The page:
Flexible Chemical Healthcare Devices
Section 6.2 introduced physical monitoring conditions such as motion, skin temperature, and ECG signals detected from the surface of the skin. These vital signs are important information, but alone are typically insufficient to diagnose health conditions accurately. At a hospital, blood is often taken in combination with checking vital signs. The blood sample checks several things inside the body. However, there is a high probability of causing infection if users self-collect blood samples at home. In addition, the process is inconvenient for real-time monitoring.
A viable alternative may be to detect the chemical contents in sweat or skin gas for real-time continuous monitoring as a wearable device. In fact, sweat or skin gas contains a variety of chemicals, including glucose, potassium, sodium, etc. For example, the glucose level in sweat is correlated with that in the blood (Tierney et al. 2000). Although the absolute value of the glucose level for diagnosis cannot be used, the trend of glucose level changes is more important for wearable healthcare applications. Such trend monitoring is only available for methods using continuous real-time monitoring like a wearable device.
Here, a highly sensitive chemical flexible sensor is introduced. In particular, a pH sensor is discussed because pH detection is a fundamental method for chemical detection using an electrochemical mechanism.
Charge-Coupled Device (CCD)-Based Flexible pH Sensor
Figure 6.9 shows the concept of a pH-monitoring device integrated with a temperature sensor (Nakata et al. 2018). Figure 6.9c shows photos of the device. To prevent direct contact of the solution on the flexible transistors, an extended gate electrode structure was used. For the electrochemical method, the maximum sensitivity is express by Nernst theory as
where Eref is the reference voltage, R is the gas constant, T is the measured temperature, n is the number of electrons transferred, F is the Faraday constant, and is the hydrogen
(a) Schematic, (b) equivalent circuit, and (c) photo of a highly sensitive CCD-based flexible pH sensor. (Reproduced with permission from Nakata et al. (2018). Copyright 2018, Nature Publishing Group.) ion concentration. At room temperature (298 K), the pH sensitivity is limited to ~59 mV/ pH, which is sufficient for pH detection. However, a higher sensitivity may be necessary to precisely and accurately monitor other chemicals like the glucose level in sweat.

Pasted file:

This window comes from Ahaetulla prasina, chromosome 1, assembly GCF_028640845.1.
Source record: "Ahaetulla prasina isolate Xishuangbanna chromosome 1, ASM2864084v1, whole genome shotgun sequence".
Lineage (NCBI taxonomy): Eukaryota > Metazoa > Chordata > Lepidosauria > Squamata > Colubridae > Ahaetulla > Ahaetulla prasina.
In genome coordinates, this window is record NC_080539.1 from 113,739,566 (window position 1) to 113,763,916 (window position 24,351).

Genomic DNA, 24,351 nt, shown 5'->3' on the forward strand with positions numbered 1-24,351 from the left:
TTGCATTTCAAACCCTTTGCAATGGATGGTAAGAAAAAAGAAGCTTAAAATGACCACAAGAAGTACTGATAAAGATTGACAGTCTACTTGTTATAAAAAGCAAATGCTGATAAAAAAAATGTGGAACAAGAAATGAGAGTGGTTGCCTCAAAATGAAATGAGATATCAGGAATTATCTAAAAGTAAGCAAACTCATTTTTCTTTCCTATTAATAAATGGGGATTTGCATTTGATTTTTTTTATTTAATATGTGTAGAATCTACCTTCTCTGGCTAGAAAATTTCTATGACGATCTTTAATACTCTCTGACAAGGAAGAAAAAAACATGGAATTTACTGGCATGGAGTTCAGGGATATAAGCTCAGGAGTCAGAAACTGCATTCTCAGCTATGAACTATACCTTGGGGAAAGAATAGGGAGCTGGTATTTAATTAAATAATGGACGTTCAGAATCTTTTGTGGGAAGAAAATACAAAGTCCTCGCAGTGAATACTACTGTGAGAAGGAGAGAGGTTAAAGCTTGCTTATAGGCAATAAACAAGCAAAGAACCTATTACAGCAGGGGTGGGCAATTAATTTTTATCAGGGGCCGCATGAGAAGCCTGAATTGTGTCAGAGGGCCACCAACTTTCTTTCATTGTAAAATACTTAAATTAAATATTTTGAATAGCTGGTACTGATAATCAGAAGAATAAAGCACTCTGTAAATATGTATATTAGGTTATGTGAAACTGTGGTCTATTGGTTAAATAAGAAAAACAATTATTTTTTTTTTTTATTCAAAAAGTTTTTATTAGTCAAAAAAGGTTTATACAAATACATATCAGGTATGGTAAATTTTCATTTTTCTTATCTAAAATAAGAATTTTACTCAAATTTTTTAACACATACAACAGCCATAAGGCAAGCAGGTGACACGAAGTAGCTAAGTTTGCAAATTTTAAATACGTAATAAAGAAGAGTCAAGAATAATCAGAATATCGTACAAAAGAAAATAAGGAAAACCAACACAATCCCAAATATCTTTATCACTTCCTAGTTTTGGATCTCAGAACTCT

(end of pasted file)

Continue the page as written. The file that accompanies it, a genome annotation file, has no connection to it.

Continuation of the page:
To address the theoretically low-sensitivity limitation, the electrically amplified method was proposed using a CCD method, where electrons, which depend on the pH level, are transferred and accumulated in a capacitor. By repeating this process, the sensitivity can be enhanced without increasing the noise level or fabricating a complicated analog circuit. The circuit diagram on a flexible film is shown in Figure 6.9b, and the detailed band diagram to explain the mechanism is described in Figure 6.10a. VICG and VTG work to transfer the electrons injected from V,nput. The number of electrons to transfer is defined by the well depth of the channel between VICG and VTG and corresponds to the pH level (Figure 6.10a(2)). Unlike a conventional Si-based CCD, Vs is also applied to control the Schottky barrier height to efficiently inject electron. It should be noted that the band diagram for Vs is omitted from Figure 6.10a. Schottky junctions are used in this device because
(a) Band diagrams to explain the CCD-based pH sensing mechanism, (b) Output voltage under transfer, accumulation, and reset processes. (Reproduced with permission from Nakata et al. (2018). Copyright 2018, Nature Publishing Group.)